Time is changing and rearranging the body I’ve always known.
Here’s some ways that it is shown—
I’m losing height.
Eyes have bags.
My little chin,
Now has a twin.
Got wrinkles, crinkles
And age spot sprinkles.
Don’t even want to mention
All the problems with digestion.
Hair is thin,
So is skin.
Arms grew flaps.
I take more naps.
I’m still grieving
My eyebrows leaving.
It’s all depressing,
I’m sadly confessing.
A spark of sanity
Cries, “lose the vanity.”
Don’t have bad pain.
I’m up and about,
Not down and out.
I can move and I can see,
Do what is important to me.
I won’t be stressed,
I know I’m blessed
In so many countless ways.
I offer God thanks and praise!
Necessity is a Mother
I listen to my mother’s daily complaints in order to make sure she is safe.
A caregiver deliberately runs a wheelchair into her. Mom wants to deport her. The retirement home chef cooks only California Cuisine, too saucy and not enough salt. Mom wants to fire him. Her wealthy, 104 year-old, tablemate talks about her life experiences fondly. That irritates Mom. I’m not sure if she is jealous of her money or the fact that she is blinder.
These things may come close to reality but I can no longer rely on her usual “right on” evaluation. She sees many events in her shrinking life as part of a larger plot against her. I constantly monitor what to pay attention to and what to leave out.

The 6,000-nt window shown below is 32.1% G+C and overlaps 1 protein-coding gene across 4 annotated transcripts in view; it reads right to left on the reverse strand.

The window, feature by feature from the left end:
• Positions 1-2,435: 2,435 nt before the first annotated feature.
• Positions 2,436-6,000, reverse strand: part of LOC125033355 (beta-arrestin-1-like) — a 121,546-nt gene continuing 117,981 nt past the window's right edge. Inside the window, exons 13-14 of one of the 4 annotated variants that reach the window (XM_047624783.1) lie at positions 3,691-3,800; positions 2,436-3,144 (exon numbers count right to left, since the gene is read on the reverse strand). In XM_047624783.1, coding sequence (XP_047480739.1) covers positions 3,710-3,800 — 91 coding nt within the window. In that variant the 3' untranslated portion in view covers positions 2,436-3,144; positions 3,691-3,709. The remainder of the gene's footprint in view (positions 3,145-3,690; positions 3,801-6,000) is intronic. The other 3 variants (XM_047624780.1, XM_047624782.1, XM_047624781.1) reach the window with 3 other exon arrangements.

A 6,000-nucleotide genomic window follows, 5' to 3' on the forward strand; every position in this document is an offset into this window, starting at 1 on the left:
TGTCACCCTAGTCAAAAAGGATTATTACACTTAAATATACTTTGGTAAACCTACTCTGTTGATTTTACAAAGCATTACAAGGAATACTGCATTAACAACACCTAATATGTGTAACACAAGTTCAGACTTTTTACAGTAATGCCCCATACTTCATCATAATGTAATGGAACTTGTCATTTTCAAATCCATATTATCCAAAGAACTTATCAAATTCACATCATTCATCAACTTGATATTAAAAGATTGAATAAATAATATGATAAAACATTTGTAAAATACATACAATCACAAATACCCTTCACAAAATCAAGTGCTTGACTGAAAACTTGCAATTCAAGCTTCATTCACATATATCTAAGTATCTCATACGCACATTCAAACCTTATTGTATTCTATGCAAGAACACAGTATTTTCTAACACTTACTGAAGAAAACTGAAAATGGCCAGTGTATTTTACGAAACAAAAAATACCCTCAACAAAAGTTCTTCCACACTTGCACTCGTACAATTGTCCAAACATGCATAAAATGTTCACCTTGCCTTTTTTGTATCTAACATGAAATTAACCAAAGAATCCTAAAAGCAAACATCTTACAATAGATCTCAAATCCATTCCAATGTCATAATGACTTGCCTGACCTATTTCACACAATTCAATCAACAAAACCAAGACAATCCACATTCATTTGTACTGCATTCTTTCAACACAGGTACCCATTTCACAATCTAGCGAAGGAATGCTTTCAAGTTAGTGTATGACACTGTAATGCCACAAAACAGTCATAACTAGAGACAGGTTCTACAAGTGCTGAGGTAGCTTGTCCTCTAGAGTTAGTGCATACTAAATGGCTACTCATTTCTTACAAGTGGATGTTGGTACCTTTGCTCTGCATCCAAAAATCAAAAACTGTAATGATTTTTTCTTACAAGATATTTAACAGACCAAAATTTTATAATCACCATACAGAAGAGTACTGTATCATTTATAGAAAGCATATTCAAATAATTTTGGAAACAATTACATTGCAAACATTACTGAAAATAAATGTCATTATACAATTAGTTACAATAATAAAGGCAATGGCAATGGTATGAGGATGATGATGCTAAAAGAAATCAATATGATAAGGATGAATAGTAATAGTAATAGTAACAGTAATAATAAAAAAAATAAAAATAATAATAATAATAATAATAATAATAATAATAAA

In addition to Mom’s failing eyesight, she has recently experienced her first heart attack. Her lung capacity has decreased. The pain of a worn out rotator cuff requires cortisone shots. These alone, would make anyone ornery. But for Mom they amplify a lifelong habit of blaming others for her misfortunes.
As she approaches 96, I admire her resilience. Four years ago when she fractured her back she said, “This may be the end of me.” I thought she might be right. But she prevailed.
I read about my close friend’s feeling about her deceased mother.
“Even after nearly three years, I’m not sure how I feel about the death of my mother. I don’t think I ever will be. It’s not that my feelings are conflicted. I loved and respected her without reservation.
There are just too many feelings to catalog and express coherently. My thoughts jump about, from missing her to appreciating the grace with which she aged. “
Her mother accepted the inevitable while trying to do exactly what the medical staff told her to do. My mother spent two hours online trying to dispute her doctor’s diagnosis. Unlike her feistier times, she gives up.
My friend’s mother had “pleasant dementia,” that made her calm and positive, befitting the way she lived her life.
“Toward the end she saw wonderful things out her window, the Eifel Tower, Rome and so much more. She flew among the stars with my father and told me about it.”
My mother is tired and ready to leave this life. I think I may be ready to let her go. I feel guilty about that.
My friend’s mother was in no hurry to leave. She made a particular chocolate cake she used to let her daughter eat for breakfast. “ Today I used her recipe to make that cake; it didn’t taste the same.”
Though my mother shares no recipes, she still shares her insights, often over the internet. I save them like recipes.
Losing a mother or dealing with their dwindling capacity is a necessity of life.